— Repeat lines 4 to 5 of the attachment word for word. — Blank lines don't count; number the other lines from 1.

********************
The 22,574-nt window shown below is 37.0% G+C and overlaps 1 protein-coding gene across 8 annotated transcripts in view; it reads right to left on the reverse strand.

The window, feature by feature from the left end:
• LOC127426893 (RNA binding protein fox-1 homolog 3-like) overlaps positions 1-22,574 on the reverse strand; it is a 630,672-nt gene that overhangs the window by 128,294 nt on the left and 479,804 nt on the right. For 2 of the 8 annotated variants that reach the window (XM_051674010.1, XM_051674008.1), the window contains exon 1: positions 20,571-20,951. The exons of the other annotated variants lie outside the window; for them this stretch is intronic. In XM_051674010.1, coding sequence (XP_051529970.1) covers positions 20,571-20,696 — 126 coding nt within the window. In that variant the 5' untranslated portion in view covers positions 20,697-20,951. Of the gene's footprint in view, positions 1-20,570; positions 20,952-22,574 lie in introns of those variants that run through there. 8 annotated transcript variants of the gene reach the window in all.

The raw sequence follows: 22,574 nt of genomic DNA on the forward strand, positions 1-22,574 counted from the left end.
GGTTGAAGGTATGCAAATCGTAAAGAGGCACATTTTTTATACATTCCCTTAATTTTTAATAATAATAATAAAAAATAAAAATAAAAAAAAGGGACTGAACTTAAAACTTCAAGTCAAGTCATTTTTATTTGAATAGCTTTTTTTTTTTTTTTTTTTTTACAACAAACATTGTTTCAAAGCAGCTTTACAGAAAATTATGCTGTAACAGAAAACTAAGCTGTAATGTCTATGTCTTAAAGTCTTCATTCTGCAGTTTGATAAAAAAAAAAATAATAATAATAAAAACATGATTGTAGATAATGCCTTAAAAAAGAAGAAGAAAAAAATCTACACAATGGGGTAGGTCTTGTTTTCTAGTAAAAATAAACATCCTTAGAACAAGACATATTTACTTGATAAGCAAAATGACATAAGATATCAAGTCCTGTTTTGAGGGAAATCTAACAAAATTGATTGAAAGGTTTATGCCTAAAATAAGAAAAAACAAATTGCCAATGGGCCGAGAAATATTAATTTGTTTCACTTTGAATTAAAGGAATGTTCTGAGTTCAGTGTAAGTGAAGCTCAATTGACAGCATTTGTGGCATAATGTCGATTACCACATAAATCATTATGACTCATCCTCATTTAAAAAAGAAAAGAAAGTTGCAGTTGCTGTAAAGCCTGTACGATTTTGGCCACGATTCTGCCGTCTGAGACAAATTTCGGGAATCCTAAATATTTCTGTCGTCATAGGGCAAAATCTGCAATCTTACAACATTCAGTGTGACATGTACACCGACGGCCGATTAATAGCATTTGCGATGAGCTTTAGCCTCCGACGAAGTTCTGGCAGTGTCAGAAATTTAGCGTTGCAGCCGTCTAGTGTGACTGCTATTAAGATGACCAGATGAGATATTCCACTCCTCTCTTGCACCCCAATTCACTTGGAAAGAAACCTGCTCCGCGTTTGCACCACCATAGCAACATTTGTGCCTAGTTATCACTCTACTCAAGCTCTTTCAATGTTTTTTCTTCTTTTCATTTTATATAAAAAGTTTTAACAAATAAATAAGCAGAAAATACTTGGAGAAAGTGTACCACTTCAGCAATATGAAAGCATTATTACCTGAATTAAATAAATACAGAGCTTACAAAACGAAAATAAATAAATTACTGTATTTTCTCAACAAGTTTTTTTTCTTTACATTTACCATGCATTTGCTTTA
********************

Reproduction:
The raw sequence follows: 22,574 nt of genomic DNA on the forward strand, positions 1-22,574 counted from the left end.
GGTTGAAGGTATGCAAATCGTAAAGAGGCACATTTTTTATACATTCCCTTAATTTTTAATAATAATAATAAAAAATAAAAATAAAAAAAAGGGACTGAACTTAAAACTTCAAGTCAAGTCATTTTTATTTGAATAGCTTTTTTTTTTTTTTTTTTTTTACAACAAACATTGTTTCAAAGCAGCTTTACAGAAAATTATGCTGTAACAGAAAACTAAGCTGTAATGTCTATGTCTTAAAGTCTTCATTCTGCAGTTTGATAAAAAAAAAAATAATAATAATAAAAACATGATTGTAGATAATGCCTTAAAAAAGAAGAAGAAAAAAATCTACACAATGGGGTAGGTCTTGTTTTCTAGTAAAAATAAACATCCTTAGAACAAGACATATTTACTTGATAAGCAAAATGACATAAGATATCAAGTCCTGTTTTGAGGGAAATCTAACAAAATTGATTGAAAGGTTTATGCCTAAAATAAGAAAAAACAAATTGCCAATGGGCCGAGAAATATTAATTTGTTTCACTTTGAATTAAAGGAATGTTCTGAGTTCAGTGTAAGTGAAGCTCAATTGACAGCATTTGTGGCATAATGTCGATTACCACATAAATCATTATGACTCATCCTCATTTAAAAAAGAAAAGAAAGTTGCAGTTGCTGTAAAGCCTGTACGATTTTGGCCACGATTCTGCCGTCTGAGACAAATTTCGGGAATCCTAAATATTTCTGTCGTCATAGGGCAAAATCTGCAATCTTACAACATTCAGTGTGACATGTACACCGACGGCCGATTAATAGCATTTGCGATGAGCTTTAGCCTCCGACGAAGTTCTGGCAGTGTCAGAAATTTAGCGTTGCAGCCGTCTAGTGTGACTGCTATTAAGATGACCAGATGAGATATTCCACTCCTCTCTTGCACCCCAATTCACTTGGAAAGAAACCTGCTCCGCGTTTGCACCACCATAGCAACATTTGTGCCTAGTTATCACTCTACTCAAGCTCTTTCAATGTTTTTTCTTCTTTTCATTTTATATAAAAAGTTTTAACAAATAAATAAGCAGAAAATACTTGGAGAAAGTGTACCACTTCAGCAATATGAAAGCATTATTACCTGAATTAAATAAATACAGAGCTTACAAAACGAAAATAAATAAATTACTGTATTTTCTCAACAAGTTTTTTTTCTTTACATTTACCATGCATTTGCTTTA